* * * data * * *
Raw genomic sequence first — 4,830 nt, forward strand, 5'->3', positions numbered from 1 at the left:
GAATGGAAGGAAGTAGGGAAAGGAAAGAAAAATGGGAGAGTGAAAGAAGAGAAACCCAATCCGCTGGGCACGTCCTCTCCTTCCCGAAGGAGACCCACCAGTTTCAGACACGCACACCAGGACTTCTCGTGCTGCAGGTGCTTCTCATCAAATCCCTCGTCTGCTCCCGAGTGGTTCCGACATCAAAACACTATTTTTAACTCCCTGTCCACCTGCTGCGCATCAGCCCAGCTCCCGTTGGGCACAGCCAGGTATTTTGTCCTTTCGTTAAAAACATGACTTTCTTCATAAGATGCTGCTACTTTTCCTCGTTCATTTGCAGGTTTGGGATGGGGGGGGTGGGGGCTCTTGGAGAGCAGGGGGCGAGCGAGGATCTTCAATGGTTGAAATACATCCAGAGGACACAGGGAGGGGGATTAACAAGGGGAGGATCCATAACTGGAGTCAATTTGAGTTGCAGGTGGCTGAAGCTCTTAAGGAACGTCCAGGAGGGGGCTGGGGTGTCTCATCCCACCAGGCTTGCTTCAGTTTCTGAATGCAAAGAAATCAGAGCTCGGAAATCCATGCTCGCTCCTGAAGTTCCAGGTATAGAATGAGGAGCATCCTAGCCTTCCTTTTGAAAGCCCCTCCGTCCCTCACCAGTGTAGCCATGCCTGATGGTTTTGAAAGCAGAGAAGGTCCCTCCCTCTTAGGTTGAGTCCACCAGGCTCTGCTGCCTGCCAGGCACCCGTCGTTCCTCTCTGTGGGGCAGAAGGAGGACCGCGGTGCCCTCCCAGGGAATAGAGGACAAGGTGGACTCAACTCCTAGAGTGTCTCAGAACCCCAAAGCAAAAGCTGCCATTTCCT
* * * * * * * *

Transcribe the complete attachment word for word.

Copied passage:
Raw genomic sequence first — 4,830 nt, forward strand, 5'->3', positions numbered from 1 at the left:
GAATGGAAGGAAGTAGGGAAAGGAAAGAAAAATGGGAGAGTGAAAGAAGAGAAACCCAATCCGCTGGGCACGTCCTCTCCTTCCCGAAGGAGACCCACCAGTTTCAGACACGCACACCAGGACTTCTCGTGCTGCAGGTGCTTCTCATCAAATCCCTCGTCTGCTCCCGAGTGGTTCCGACATCAAAACACTATTTTTAACTCCCTGTCCACCTGCTGCGCATCAGCCCAGCTCCCGTTGGGCACAGCCAGGTATTTTGTCCTTTCGTTAAAAACATGACTTTCTTCATAAGATGCTGCTACTTTTCCTCGTTCATTTGCAGGTTTGGGATGGGGGGGGTGGGGGCTCTTGGAGAGCAGGGGGCGAGCGAGGATCTTCAATGGTTGAAATACATCCAGAGGACACAGGGAGGGGGATTAACAAGGGGAGGATCCATAACTGGAGTCAATTTGAGTTGCAGGTGGCTGAAGCTCTTAAGGAACGTCCAGGAGGGGGCTGGGGTGTCTCATCCCACCAGGCTTGCTTCAGTTTCTGAATGCAAAGAAATCAGAGCTCGGAAATCCATGCTCGCTCCTGAAGTTCCAGGTATAGAATGAGGAGCATCCTAGCCTTCCTTTTGAAAGCCCCTCCGTCCCTCACCAGTGTAGCCATGCCTGATGGTTTTGAAAGCAGAGAAGGTCCCTCCCTCTTAGGTTGAGTCCACCAGGCTCTGCTGCCTGCCAGGCACCCGTCGTTCCTCTCTGTGGGGCAGAAGGAGGACCGCGGTGCCCTCCCAGGGAATAGAGGACAAGGTGGACTCAACTCCTAGAGTGTCTCAGAACCCCAAAGCAAAAGCTGCCATTTCCT